The Truth Hurts

It's a tough life sometimes, being a geek. Not necessarily tough in a "I need to wear a cup" way, but it can be a solitary existence, one that can bring it's own pressures and difficulties...

Windows Live Messenger Gets A Cutoff Date

Come April 8th - and it's not that far away - Microsoft will begin winding down Windows Live Messenger in earnest; Skype is the way of the future as far as Microsoft is concerned.
The upgrade from Messenger to Skype on Windows desktop will start on April 8*. The process will take a few weeks to complete. We’ll start the upgrades with our English language clients, and finish up with Brazilian Portuguese on April 30 or later.Skype Blog

Hey, Android! The 90's Are Calling!

Everything old is new again. In this case, "old" is from the 1990's; specifically the "Tamagotchi" craze from Bandai. A Tamagotchi App is available on the Google play store, and hearkens back to those golden days of yore when the little electronic pet/toy thingy was quite the accessory to have.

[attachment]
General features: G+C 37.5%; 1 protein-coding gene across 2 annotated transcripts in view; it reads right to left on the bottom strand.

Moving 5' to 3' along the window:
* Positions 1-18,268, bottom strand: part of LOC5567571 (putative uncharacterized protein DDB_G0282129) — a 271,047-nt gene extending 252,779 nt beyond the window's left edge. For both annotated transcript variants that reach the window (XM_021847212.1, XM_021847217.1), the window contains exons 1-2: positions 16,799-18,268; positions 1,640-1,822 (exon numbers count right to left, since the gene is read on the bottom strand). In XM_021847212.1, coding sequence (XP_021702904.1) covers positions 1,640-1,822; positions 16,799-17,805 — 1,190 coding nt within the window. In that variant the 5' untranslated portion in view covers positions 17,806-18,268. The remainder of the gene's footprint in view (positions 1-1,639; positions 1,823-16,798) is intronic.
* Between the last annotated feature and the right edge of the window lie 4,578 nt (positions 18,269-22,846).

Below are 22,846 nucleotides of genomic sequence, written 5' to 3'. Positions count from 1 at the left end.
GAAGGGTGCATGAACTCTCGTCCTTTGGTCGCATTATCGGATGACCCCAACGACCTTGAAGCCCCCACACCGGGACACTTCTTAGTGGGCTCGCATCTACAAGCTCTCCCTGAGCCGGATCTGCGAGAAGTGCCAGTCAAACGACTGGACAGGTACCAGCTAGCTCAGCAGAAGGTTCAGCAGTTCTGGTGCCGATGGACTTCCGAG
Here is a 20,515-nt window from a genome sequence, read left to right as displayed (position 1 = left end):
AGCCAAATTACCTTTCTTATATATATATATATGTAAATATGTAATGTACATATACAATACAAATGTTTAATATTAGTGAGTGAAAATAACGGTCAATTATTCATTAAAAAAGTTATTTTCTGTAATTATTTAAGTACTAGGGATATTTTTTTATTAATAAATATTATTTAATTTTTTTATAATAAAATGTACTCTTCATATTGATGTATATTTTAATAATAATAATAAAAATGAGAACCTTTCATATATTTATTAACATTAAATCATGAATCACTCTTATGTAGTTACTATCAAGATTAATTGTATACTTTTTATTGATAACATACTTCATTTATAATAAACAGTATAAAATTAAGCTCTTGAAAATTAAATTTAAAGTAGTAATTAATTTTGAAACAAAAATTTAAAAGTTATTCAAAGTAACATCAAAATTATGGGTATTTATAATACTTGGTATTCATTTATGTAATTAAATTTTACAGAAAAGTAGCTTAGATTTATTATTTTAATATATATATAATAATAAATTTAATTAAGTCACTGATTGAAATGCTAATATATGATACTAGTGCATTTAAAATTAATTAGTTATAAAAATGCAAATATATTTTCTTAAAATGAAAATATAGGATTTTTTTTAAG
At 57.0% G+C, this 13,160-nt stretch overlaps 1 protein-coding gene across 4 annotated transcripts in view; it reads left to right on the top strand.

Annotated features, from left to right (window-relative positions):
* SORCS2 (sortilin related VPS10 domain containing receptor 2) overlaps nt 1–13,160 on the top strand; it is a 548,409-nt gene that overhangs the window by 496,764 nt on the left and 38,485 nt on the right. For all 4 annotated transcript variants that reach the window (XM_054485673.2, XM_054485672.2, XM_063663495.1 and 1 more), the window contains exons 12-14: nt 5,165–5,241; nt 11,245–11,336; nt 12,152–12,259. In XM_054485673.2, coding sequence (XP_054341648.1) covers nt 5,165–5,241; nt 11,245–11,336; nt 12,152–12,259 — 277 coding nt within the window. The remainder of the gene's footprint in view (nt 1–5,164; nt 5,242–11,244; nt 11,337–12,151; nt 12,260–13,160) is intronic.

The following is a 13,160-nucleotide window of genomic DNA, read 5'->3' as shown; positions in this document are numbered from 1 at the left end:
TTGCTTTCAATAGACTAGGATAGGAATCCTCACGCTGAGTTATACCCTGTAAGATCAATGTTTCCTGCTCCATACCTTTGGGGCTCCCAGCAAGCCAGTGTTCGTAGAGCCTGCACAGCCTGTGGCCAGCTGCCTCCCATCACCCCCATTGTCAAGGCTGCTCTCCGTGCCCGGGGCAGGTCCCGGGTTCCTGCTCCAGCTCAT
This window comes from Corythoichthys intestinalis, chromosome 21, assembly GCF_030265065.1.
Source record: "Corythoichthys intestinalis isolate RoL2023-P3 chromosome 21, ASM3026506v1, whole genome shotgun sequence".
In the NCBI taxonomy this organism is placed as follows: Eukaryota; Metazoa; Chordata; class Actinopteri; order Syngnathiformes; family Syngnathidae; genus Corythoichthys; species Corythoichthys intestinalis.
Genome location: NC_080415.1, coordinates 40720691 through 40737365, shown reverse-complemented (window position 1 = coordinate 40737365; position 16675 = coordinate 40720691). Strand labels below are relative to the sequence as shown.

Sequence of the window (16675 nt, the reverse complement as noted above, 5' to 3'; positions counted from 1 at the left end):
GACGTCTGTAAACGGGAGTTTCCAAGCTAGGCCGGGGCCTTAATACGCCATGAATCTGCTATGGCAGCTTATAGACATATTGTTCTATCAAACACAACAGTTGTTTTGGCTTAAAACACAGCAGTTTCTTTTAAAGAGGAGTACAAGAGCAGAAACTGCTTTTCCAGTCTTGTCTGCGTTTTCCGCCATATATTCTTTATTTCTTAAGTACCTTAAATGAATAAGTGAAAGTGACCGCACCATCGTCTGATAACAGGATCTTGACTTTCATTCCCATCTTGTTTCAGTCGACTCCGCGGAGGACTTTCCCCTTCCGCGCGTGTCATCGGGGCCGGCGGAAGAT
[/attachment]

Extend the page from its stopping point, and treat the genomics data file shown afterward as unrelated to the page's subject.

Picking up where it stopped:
Rapsberry Pi Kills Robocalls Dead

Robocalls - those insanely annoying intrusions into our quiet time - wither before a hacktastic piece of Raspberry Pi-powered skulduggery. A bit clunky at the moment, but most prototypes are. Love it.
When the Federal Trade Commission told the public it would give $50,000 to anyone who could devise an effective and convenient way to stop telemarketing robocalls, proposals from more than 700 would-be inventors came in. Among those was Alex Ruiz, a 24-year-old Linux systems administrator from California. Ruiz saw a way to combine his programming and tinkering skills with a device we've written a lot about—the Raspberry Pi. During the past three months, Ruiz devised a system including a Raspberry Pi, an analog telephone adapter, and a network switch that uses whitelisting to pass legitimate calls through while blocking those annoying telemarketers.ArsTechnica

Microsoft Bashes Bamital Botnet!